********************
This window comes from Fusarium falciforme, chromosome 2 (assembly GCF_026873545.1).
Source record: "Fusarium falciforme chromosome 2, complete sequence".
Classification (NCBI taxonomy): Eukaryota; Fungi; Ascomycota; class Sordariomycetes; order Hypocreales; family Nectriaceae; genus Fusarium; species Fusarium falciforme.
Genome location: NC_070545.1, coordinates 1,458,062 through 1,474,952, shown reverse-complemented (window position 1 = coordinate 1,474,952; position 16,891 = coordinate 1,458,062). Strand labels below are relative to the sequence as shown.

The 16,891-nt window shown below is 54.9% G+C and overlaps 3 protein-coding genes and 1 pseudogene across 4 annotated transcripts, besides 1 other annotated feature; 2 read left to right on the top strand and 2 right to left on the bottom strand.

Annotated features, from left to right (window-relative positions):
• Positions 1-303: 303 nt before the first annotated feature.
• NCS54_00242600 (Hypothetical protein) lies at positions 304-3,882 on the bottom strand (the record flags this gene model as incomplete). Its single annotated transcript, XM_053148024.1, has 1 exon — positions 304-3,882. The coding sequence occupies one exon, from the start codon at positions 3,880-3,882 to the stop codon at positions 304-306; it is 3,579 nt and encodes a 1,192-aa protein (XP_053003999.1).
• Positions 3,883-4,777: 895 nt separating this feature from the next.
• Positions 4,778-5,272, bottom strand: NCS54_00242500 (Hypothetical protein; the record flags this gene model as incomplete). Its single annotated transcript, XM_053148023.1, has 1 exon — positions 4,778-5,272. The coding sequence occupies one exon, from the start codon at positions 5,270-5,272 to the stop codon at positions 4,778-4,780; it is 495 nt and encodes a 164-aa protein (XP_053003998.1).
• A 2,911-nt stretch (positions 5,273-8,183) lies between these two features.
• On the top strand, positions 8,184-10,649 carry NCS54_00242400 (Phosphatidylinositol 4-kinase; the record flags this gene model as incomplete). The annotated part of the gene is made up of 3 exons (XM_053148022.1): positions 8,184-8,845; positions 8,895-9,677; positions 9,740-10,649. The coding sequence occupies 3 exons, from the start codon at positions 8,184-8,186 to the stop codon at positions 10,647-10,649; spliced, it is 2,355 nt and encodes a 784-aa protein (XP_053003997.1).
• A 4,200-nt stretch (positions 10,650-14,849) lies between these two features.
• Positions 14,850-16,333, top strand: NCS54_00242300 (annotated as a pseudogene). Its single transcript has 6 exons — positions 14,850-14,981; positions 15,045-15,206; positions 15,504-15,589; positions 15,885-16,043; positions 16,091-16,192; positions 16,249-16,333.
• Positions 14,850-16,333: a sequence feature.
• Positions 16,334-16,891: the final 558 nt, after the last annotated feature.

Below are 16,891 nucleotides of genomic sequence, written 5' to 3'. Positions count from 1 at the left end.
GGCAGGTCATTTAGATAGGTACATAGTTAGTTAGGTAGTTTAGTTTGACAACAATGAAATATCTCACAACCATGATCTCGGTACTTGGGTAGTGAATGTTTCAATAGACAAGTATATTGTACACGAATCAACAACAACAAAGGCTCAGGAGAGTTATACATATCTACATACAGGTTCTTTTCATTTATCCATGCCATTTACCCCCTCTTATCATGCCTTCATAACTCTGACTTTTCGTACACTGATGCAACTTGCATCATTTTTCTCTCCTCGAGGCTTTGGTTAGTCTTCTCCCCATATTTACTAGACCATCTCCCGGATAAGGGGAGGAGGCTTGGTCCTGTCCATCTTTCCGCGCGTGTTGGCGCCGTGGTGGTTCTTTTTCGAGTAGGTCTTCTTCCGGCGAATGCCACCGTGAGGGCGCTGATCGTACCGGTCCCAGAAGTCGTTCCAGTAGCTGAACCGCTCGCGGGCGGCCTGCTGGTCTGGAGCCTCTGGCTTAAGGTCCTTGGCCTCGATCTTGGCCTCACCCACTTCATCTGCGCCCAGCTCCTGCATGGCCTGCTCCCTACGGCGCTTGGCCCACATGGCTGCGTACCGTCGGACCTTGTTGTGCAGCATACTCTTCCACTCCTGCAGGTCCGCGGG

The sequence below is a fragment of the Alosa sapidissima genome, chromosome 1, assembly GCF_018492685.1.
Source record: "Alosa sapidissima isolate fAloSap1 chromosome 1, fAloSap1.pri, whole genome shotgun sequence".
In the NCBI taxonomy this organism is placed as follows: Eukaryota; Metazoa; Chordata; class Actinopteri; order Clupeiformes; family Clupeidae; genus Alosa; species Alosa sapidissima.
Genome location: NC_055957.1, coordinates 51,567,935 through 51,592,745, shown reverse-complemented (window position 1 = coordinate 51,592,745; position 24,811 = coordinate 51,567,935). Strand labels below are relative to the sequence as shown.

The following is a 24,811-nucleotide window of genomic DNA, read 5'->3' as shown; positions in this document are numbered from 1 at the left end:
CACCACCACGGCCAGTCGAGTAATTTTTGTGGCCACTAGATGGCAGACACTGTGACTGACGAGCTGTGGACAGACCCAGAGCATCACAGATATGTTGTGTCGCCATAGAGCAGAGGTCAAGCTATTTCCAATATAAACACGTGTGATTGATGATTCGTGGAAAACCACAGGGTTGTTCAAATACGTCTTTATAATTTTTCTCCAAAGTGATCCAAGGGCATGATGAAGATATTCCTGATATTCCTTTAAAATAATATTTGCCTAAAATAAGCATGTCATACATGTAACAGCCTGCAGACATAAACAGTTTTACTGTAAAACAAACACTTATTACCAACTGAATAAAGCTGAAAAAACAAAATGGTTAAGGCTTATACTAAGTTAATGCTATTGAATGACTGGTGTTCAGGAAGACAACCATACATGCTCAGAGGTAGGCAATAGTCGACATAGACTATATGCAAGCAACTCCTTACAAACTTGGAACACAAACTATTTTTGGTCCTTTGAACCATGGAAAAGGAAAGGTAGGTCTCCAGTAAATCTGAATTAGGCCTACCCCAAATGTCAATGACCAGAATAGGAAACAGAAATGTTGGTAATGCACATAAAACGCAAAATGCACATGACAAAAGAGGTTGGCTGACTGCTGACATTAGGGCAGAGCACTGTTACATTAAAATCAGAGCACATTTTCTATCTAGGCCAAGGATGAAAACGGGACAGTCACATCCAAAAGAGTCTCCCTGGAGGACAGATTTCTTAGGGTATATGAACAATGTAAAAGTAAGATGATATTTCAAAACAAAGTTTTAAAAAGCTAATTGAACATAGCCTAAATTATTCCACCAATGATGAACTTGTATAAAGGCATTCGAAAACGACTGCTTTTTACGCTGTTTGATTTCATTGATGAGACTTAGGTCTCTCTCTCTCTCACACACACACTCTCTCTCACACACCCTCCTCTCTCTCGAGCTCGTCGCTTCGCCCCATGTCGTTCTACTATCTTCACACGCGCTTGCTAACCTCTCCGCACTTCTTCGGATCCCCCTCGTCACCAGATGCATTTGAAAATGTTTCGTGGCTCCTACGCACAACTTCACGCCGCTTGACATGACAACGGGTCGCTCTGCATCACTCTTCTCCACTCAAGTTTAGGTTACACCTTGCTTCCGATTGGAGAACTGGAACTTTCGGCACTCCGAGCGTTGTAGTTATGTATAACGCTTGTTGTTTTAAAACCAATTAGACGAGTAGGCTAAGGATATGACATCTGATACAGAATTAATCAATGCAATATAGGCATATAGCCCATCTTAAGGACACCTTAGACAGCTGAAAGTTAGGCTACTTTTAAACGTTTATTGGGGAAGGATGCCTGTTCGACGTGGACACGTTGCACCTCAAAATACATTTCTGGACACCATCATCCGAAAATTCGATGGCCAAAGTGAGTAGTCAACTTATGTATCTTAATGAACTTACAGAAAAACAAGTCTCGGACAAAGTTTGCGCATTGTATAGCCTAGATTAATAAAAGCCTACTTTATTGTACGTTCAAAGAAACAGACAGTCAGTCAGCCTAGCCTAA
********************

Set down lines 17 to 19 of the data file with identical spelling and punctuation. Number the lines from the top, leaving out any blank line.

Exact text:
Below are 16,891 nucleotides of genomic sequence, written 5' to 3'. Positions count from 1 at the left end.
GGCAGGTCATTTAGATAGGTACATAGTTAGTTAGGTAGTTTAGTTTGACAACAATGAAATATCTCACAACCATGATCTCGGTACTTGGGTAGTGAATGTTTCAATAGACAAGTATATTGTACACGAATCAACAACAACAAAGGCTCAGGAGAGTTATACATATCTACATACAGGTTCTTTTCATTTATCCATGCCATTTACCCCCTCTTATCATGCCTTCATAACTCTGACTTTTCGTACACTGATGCAACTTGCATCATTTTTCTCTCCTCGAGGCTTTGGTTAGTCTTCTCCCCATATTTACTAGACCATCTCCCGGATAAGGGGAGGAGGCTTGGTCCTGTCCATCTTTCCGCGCGTGTTGGCGCCGTGGTGGTTCTTTTTCGAGTAGGTCTTCTTCCGGCGAATGCCACCGTGAGGGCGCTGATCGTACCGGTCCCAGAAGTCGTTCCAGTAGCTGAACCGCTCGCGGGCGGCCTGCTGGTCTGGAGCCTCTGGCTTAAGGTCCTTGGCCTCGATCTTGGCCTCACCCACTTCATCTGCGCCCAGCTCCTGCATGGCCTGCTCCCTACGGCGCTTGGCCCACATGGCTGCGTACCGTCGGACCTTGTTGTGCAGCATACTCTTCCACTCCTGCAGGTCCGCGGG

The sequence below is a fragment of the Alosa sapidissima genome, chromosome 1, assembly GCF_018492685.1.